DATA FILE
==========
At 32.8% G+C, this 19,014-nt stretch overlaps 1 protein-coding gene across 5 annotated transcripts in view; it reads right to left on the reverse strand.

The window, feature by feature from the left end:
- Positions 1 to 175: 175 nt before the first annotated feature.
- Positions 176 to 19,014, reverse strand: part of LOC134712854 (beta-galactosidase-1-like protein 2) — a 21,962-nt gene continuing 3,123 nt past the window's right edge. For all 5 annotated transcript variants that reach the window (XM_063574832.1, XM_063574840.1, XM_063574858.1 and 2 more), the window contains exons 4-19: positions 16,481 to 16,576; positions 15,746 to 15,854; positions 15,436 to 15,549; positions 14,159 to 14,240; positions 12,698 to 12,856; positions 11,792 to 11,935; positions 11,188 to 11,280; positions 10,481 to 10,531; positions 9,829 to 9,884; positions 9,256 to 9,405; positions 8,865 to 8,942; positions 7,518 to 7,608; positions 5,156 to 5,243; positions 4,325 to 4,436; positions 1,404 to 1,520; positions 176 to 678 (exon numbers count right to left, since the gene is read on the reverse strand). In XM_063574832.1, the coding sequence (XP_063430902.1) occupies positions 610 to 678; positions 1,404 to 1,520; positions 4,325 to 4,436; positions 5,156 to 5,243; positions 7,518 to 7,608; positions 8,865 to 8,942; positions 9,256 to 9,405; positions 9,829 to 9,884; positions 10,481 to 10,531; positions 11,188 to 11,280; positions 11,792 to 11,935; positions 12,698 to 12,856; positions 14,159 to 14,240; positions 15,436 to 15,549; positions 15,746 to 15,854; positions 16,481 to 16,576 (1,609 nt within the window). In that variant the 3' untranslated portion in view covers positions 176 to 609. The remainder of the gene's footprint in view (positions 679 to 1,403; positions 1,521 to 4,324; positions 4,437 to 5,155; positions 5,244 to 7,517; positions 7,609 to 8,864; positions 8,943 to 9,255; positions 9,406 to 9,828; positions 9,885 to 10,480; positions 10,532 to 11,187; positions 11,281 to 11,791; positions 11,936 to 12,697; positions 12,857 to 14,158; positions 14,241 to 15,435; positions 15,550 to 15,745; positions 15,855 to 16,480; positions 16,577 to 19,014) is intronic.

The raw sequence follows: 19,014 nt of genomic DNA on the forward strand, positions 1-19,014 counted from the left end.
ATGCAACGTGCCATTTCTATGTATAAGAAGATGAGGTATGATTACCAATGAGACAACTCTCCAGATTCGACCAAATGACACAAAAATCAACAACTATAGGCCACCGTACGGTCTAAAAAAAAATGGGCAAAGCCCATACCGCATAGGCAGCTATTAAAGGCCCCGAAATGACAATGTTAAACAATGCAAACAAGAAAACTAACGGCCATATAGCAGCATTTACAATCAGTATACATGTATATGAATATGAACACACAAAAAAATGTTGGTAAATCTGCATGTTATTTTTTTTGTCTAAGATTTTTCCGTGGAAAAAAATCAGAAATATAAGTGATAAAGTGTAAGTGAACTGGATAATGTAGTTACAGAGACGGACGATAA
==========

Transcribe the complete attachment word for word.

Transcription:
At 32.8% G+C, this 19,014-nt stretch overlaps 1 protein-coding gene across 5 annotated transcripts in view; it reads right to left on the reverse strand.

The window, feature by feature from the left end:
- Positions 1 to 175: 175 nt before the first annotated feature.
- Positions 176 to 19,014, reverse strand: part of LOC134712854 (beta-galactosidase-1-like protein 2) — a 21,962-nt gene continuing 3,123 nt past the window's right edge. For all 5 annotated transcript variants that reach the window (XM_063574832.1, XM_063574840.1, XM_063574858.1 and 2 more), the window contains exons 4-19: positions 16,481 to 16,576; positions 15,746 to 15,854; positions 15,436 to 15,549; positions 14,159 to 14,240; positions 12,698 to 12,856; positions 11,792 to 11,935; positions 11,188 to 11,280; positions 10,481 to 10,531; positions 9,829 to 9,884; positions 9,256 to 9,405; positions 8,865 to 8,942; positions 7,518 to 7,608; positions 5,156 to 5,243; positions 4,325 to 4,436; positions 1,404 to 1,520; positions 176 to 678 (exon numbers count right to left, since the gene is read on the reverse strand). In XM_063574832.1, the coding sequence (XP_063430902.1) occupies positions 610 to 678; positions 1,404 to 1,520; positions 4,325 to 4,436; positions 5,156 to 5,243; positions 7,518 to 7,608; positions 8,865 to 8,942; positions 9,256 to 9,405; positions 9,829 to 9,884; positions 10,481 to 10,531; positions 11,188 to 11,280; positions 11,792 to 11,935; positions 12,698 to 12,856; positions 14,159 to 14,240; positions 15,436 to 15,549; positions 15,746 to 15,854; positions 16,481 to 16,576 (1,609 nt within the window). In that variant the 3' untranslated portion in view covers positions 176 to 609. The remainder of the gene's footprint in view (positions 679 to 1,403; positions 1,521 to 4,324; positions 4,437 to 5,155; positions 5,244 to 7,517; positions 7,609 to 8,864; positions 8,943 to 9,255; positions 9,406 to 9,828; positions 9,885 to 10,480; positions 10,532 to 11,187; positions 11,281 to 11,791; positions 11,936 to 12,697; positions 12,857 to 14,158; positions 14,241 to 15,435; positions 15,550 to 15,745; positions 15,855 to 16,480; positions 16,577 to 19,014) is intronic.

The raw sequence follows: 19,014 nt of genomic DNA on the forward strand, positions 1-19,014 counted from the left end.
ATGCAACGTGCCATTTCTATGTATAAGAAGATGAGGTATGATTACCAATGAGACAACTCTCCAGATTCGACCAAATGACACAAAAATCAACAACTATAGGCCACCGTACGGTCTAAAAAAAAATGGGCAAAGCCCATACCGCATAGGCAGCTATTAAAGGCCCCGAAATGACAATGTTAAACAATGCAAACAAGAAAACTAACGGCCATATAGCAGCATTTACAATCAGTATACATGTATATGAATATGAACACACAAAAAAATGTTGGTAAATCTGCATGTTATTTTTTTTGTCTAAGATTTTTCCGTGGAAAAAAATCAGAAATATAAGTGATAAAGTGTAAGTGAACTGGATAATGTAGTTACAGAGACGGACGATAA